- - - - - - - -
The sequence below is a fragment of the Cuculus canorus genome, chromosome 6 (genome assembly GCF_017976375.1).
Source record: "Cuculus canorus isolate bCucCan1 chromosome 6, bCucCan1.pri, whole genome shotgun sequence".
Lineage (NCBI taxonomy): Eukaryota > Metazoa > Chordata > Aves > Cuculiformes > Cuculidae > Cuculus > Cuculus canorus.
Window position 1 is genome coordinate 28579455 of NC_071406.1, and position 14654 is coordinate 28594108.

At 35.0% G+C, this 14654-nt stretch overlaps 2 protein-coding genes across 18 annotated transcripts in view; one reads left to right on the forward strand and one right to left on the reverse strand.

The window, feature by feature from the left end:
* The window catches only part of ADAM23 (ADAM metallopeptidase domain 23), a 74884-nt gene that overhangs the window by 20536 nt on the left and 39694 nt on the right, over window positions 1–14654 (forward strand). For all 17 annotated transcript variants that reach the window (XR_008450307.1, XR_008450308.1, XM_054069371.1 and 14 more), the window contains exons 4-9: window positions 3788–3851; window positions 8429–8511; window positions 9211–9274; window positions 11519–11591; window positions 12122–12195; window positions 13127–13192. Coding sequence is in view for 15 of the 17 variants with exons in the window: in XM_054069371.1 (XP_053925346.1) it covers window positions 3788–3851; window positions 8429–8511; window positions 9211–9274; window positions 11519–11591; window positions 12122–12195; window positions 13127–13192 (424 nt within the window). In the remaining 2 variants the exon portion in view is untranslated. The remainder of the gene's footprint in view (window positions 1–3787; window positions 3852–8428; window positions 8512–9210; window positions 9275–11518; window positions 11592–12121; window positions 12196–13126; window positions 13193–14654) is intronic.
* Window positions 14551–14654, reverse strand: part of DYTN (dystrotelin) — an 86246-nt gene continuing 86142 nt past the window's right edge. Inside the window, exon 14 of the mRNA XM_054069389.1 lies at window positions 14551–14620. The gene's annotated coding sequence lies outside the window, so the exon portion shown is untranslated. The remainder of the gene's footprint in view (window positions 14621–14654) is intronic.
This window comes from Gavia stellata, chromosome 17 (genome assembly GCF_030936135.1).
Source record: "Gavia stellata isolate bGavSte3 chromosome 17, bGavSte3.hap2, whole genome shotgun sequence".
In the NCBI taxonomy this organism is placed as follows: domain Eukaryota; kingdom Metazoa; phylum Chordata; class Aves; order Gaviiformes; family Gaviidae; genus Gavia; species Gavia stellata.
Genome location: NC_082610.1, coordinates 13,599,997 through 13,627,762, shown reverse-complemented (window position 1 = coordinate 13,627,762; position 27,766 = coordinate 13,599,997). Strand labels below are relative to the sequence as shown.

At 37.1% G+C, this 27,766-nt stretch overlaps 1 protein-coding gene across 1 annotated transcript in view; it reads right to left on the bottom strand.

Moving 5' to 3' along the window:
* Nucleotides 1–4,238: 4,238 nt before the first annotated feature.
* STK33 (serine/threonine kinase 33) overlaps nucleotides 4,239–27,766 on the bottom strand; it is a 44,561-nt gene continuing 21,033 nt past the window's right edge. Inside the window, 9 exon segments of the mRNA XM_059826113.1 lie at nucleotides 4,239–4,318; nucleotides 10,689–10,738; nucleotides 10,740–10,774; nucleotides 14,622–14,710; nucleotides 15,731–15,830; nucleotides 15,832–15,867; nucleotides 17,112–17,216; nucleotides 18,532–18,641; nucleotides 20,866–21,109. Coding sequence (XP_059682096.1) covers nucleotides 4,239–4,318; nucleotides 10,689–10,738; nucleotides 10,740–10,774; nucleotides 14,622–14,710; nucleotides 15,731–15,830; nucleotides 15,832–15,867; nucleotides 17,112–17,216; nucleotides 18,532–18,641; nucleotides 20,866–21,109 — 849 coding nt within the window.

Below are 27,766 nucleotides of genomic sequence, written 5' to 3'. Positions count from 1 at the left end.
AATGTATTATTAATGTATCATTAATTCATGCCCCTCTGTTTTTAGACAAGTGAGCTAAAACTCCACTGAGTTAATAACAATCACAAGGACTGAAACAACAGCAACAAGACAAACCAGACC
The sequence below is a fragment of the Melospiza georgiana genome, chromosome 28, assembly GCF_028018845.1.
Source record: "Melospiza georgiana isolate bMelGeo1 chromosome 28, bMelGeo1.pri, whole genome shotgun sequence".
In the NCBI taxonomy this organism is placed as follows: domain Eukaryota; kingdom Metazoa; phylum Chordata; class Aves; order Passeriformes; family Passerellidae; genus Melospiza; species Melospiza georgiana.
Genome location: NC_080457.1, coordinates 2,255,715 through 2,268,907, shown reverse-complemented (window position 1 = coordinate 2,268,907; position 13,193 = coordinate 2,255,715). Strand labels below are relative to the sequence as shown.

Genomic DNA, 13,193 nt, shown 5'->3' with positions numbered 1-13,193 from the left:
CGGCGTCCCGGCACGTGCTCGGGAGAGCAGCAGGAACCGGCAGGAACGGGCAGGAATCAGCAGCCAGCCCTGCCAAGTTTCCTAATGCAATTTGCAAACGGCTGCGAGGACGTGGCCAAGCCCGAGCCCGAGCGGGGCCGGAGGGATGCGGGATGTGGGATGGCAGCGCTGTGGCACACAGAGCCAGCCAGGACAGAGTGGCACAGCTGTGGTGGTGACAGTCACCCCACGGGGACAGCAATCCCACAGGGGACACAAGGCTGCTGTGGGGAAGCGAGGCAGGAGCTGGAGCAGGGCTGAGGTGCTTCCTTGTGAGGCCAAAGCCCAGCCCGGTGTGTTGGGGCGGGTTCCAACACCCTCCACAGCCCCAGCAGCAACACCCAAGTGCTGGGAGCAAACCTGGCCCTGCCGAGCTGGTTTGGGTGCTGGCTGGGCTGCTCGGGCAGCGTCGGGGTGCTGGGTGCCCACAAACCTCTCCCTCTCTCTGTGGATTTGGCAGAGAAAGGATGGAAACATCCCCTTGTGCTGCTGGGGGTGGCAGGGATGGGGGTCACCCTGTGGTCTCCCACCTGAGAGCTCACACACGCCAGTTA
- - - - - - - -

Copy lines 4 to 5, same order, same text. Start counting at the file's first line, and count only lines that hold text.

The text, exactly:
Window position 1 is genome coordinate 28579455 of NC_071406.1, and position 14654 is coordinate 28594108.

At 35.0% G+C, this 14654-nt stretch overlaps 2 protein-coding genes across 18 annotated transcripts in view; one reads left to right on the forward strand and one right to left on the reverse strand.